I'm sure that you will adjust to the domestic rounds quickly as the new knee beds in (as it were) - will call in asap to see what attendances you need !

Sir Hugh said...

gimmer - I am reminded of one of Terry Wogan's best tongue-in-cheek asides: "I am rarely free of pain but don't speak abut it."

Thanks for the book - haven't had a chance to peruse yet.

Gayle said...

I'm a few days late to the party, but hope that things are getting easier with manoeuvring around the house (how are the stairs?) and that it won't be too long before you can weight bear again.
(Sent from a ferry queue in Bilbao, which wasn't the quietest place to spend a night!)

afootinthehills said...

‘I enjoy writing’. It shines through and I do like your writing style.

Sir Hugh said...

Gayle - I bought a tea trolley - very sturdy, and it works like a zimmer frame so I can prepare food in the kitchen and wheel a tray-full into my living room or study, and also walk about using that without the crutches. The bottom shelf has all my bits and pieces on so I always have everything to hand. It is all a bit tedious and intermittently painful at the moment but I'm plodding on. I have an appointment with the GP's nurse today to have the dressing changed, and another appointment on the 12th to have the clips removed. Step by step.

Sir Hugh said...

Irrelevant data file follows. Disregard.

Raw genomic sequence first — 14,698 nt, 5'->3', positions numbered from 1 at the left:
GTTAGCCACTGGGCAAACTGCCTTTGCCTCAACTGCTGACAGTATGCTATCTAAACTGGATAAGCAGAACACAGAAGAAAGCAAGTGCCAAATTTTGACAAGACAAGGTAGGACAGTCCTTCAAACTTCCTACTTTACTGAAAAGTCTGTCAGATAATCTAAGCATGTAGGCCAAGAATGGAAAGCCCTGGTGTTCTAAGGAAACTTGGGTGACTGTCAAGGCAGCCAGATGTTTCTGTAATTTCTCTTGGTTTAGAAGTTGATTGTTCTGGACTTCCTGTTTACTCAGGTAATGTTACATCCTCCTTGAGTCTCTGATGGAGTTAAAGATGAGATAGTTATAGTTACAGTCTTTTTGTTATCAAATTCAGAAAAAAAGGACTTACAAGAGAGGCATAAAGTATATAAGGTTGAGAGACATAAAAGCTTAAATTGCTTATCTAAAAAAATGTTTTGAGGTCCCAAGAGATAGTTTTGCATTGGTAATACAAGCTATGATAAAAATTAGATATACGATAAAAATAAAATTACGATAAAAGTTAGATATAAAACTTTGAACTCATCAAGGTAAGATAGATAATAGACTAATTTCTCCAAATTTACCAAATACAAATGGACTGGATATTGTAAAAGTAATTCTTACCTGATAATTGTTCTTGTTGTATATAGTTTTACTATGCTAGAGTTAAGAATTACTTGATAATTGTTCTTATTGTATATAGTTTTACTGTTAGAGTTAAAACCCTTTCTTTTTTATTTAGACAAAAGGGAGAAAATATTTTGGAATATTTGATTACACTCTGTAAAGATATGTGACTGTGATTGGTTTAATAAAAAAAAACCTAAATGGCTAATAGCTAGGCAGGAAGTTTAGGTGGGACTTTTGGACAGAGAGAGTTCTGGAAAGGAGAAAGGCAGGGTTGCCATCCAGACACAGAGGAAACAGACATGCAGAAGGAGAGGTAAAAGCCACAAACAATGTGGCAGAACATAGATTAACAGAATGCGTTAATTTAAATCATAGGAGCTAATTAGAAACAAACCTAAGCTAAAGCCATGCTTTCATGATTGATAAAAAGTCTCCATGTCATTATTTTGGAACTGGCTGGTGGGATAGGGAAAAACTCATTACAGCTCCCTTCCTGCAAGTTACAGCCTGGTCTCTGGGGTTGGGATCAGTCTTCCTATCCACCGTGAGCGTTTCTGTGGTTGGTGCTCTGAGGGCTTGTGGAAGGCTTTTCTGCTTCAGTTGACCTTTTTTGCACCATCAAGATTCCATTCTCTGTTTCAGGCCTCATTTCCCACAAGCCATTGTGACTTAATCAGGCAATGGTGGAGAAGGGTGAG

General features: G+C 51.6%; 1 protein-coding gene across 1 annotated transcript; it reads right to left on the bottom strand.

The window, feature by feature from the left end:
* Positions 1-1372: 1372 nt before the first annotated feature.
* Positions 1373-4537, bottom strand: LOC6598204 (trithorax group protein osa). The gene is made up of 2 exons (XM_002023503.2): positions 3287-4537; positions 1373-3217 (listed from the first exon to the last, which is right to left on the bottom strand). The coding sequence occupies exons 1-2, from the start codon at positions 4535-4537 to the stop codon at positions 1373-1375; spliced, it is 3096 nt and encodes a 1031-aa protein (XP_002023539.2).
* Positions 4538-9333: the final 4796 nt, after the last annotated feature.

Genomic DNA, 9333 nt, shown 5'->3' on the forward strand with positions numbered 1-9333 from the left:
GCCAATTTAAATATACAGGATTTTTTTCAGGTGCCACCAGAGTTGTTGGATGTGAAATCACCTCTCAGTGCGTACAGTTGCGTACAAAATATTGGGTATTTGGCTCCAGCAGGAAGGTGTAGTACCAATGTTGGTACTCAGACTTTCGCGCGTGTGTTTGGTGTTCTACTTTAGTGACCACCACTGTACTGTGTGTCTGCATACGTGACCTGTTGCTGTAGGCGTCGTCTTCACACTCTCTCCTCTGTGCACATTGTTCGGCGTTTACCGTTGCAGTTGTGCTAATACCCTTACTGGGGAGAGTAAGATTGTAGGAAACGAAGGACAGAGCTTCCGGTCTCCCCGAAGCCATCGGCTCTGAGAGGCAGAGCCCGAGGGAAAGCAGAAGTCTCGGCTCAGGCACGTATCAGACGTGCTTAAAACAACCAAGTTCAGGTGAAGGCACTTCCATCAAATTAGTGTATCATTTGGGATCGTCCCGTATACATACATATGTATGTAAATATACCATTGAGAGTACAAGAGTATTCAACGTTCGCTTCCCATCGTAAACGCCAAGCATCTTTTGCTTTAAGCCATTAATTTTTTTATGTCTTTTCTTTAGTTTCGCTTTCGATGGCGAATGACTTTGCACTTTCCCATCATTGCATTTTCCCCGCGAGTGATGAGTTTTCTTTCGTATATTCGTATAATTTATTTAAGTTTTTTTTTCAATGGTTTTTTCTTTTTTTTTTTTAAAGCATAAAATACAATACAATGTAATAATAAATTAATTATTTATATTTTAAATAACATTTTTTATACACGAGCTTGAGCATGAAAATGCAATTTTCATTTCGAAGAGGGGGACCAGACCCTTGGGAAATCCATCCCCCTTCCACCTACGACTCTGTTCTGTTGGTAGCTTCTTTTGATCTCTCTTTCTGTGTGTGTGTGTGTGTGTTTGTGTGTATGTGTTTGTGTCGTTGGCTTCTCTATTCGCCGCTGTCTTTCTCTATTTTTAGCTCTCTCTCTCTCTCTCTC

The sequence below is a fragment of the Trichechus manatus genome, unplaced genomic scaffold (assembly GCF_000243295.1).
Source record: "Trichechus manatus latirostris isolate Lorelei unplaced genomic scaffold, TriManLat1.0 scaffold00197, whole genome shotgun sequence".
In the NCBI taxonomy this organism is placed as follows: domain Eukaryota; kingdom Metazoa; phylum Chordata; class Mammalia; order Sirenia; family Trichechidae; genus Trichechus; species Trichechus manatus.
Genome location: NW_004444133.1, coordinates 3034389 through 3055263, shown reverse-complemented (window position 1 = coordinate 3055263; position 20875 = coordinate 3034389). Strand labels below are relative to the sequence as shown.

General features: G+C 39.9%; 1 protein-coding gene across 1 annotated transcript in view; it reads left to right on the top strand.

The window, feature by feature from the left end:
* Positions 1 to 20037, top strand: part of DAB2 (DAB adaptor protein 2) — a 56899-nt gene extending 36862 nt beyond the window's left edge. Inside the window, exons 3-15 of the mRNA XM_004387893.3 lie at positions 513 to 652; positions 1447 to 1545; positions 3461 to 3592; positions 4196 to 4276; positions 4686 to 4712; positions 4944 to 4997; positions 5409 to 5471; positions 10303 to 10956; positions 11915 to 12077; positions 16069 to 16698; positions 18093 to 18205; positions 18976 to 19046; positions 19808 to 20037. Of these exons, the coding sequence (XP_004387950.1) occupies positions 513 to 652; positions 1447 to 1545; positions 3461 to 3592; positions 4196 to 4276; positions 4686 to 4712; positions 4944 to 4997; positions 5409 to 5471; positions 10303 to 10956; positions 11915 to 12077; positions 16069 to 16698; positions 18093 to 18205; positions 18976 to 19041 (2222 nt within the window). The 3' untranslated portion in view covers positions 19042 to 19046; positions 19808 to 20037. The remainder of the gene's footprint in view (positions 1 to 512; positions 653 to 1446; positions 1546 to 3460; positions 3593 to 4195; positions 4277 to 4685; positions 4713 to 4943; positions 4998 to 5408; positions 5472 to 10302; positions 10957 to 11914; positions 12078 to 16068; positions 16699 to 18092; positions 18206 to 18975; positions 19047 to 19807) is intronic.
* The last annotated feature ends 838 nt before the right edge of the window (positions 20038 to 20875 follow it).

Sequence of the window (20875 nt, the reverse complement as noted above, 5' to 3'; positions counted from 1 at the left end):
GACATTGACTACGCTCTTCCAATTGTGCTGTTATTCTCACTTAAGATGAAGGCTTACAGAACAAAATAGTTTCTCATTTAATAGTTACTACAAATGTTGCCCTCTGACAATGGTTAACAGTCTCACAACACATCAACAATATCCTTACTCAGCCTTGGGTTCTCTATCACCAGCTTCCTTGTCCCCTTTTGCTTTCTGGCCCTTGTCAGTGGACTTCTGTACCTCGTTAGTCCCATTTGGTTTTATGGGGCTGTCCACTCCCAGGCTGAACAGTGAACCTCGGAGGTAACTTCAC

afoot . just add to Gayle's queries above: going upstairs is easy using the crutches by the prescribed method. Hi Gibson, thanks for your comment - it's good to know I'm entertaining somebody, new commenters are rare indeed these days.

Phreerunner said...

Even later to the party...
Good to hear you are doing well, Conrad, and I'm not surprised that the exercise regime has taken over your life for a while. I remember that after my ACL replacement op I thought I would get some time for reading, sorting photos, etc, but the need for frequent exercises made them effectively a full time occupation with just rests in front of a radio in between sessions.
It's great to hear that you have a 'good leg'!

Sir Hugh said...

Phreerunner - Knowing words from experience - all very familiar. I'm just due to do the next set of exercises after posting the next instalment on this blog.